Sunday, April 06, 2008

Doomsday (2008)

Doomsday (Neil Marshall, 2008)

In the near future, a viral outbreak would force Britain to separate from Scotland, constructing a well-guarded wall on its border to enforce an unusually cruel quarantine where an entire people are left to die. Decades later when the same virus starts threatening London, a group of courageous soldiers lead by chick-with-a-history Eden Sinclair (Rhona Mitra) is commissioned by the government to go back to Scotland and bring back a survivor to London. Long-neglected Scotland has transformed into a world of its own, with grunge rocker-cannibals lead by mohawk-donning Sol (Craig Conway) and medieval knights lead by their eloquent lord Dr. Kane (Malcolm McDowell) lording over what feels like a post-apocalyptic wasteland.

Doomsday, Neil Marshall's third feature film, is obviously gifted with a large-enough budget to pay for all the indulgences of his unusually wild imagination. Marshall largely succeeded in creating atmosphere from scraps with his werewolf mayhem flick Dog Soldiers (1999) and his underground pseudo-feminist gore-fest The Descent (2005). In Doomsday, Marshall replaces his gift for magically pulling out cinematic dread out of a hat bought from a 99 cent store with his delusion that he can transform his fanboy knowledge of the best moments in cult filmmaking into a working and coherent film. Unfortunately, the delusion remains a delusion. Blanketed with the look and feel of a 20th century cult classic without the paramount intelligence that made those cult classics withstand aging, the film feels severely outdated. Doomsday is literally an anachronistic mishap. Although enjoyable because of its relentless display of blood and gore, it feels like an utter anomaly right from the get-go.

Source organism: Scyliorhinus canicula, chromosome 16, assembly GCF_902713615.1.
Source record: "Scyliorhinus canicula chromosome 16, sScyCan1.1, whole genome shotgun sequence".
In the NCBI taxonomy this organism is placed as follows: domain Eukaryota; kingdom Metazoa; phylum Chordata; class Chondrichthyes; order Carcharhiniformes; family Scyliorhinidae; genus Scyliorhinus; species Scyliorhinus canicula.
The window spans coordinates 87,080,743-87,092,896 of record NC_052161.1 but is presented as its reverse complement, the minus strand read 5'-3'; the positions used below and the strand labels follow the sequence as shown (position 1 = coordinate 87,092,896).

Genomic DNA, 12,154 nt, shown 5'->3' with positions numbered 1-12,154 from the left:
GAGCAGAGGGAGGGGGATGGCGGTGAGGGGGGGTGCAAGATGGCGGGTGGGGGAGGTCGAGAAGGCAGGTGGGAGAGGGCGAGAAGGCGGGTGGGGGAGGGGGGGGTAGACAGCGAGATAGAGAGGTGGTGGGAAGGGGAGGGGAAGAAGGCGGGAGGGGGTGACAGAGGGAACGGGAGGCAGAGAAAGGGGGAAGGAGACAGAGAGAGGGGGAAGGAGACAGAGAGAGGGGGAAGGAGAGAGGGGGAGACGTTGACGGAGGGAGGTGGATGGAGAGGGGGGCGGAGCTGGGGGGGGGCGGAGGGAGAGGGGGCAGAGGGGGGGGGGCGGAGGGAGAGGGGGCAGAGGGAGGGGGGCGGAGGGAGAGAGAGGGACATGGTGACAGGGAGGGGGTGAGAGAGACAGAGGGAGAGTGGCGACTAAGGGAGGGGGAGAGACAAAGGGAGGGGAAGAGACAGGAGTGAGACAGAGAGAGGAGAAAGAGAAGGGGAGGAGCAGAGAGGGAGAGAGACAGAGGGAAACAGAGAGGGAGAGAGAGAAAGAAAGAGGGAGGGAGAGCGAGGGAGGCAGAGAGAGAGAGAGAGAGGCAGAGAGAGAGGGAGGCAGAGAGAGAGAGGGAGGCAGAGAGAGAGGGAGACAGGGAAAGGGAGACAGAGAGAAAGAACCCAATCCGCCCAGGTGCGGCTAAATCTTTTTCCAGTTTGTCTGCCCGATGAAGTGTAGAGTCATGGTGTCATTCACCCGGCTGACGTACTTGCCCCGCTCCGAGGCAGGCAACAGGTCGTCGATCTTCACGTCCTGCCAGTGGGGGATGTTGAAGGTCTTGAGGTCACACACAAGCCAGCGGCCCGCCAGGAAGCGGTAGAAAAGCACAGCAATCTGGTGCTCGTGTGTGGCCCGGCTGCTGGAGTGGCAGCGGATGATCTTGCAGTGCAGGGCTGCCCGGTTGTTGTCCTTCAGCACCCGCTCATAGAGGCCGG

It's a good thing that at times, Doomsday can be hilarious. While Marshall starts off the film with an air of seriousness (with an authoritative voice narrating the details of the viral outbreak up to Scotland being enclosed with miles of steel and mines), the heavy tone is quickly buttressed by a valuable shoot-out, where the ridiculosity of big 'fro assassins and big-titted blondes in a bathtub slugging it out until they are brutally killed. From then on, Doomsday descends into an arena where big budget meets purposeful bad taste. It doesn't entirely work but at least the imaginative blending of supposedly unmixable genre elements supplies the viewer with a source for laughs and disbelief. Think of it like a cod-flavored ice cream; it isn't exactly something one would call a perfect dessert but is something the gastronomically-daring would try out of at least, curiosity.

While there is a flagrant abundance of heads being severed and limbs being smashed, at least the violence is done with cartoonic flair (something completely absent from the abysmal massacres of The Descent). The violence is done at the expense of humanizing characters, but Marshall is not a director who cares much for humanity anyway, especially with films where characterizations are mere a setups for his grisly situations. Apart from Sinclair who is propped with a backstory, the rest of Marshall's characters aren't given enough personalities to distinguish themselves from each other. It's probably best to kill them off that way, since without the baggages of natural pity, sympathy and empathy to the human characters, their honorless deaths (one gets his throat slit; another is roasted and fed to a hungry mob) become less offensive to the senses.

Doomsday is comical, undaunting, and perplexing in its illogical absurdity. It isn't punctuated with a distinct style that might make it an intriguing piece of cinema, aside from the fact that it harbors the same distaste for humanity Marshall has always inflicted his films with. It isn't one of the films that will be thought of as "so crazy, it's genius" many years from now. It is more a hodgepodge of influences than anything else. Unfortunately, Marshall is still in no position to adequately copy off from the masters. It's a delirious effort of unifying Marshall's cinephile artifacts into a bubble of gratuitous bad taste. It is still a fun ride, one I would never dare experiencing again unless I am threatened to be fed to a mob of hungry Scots.

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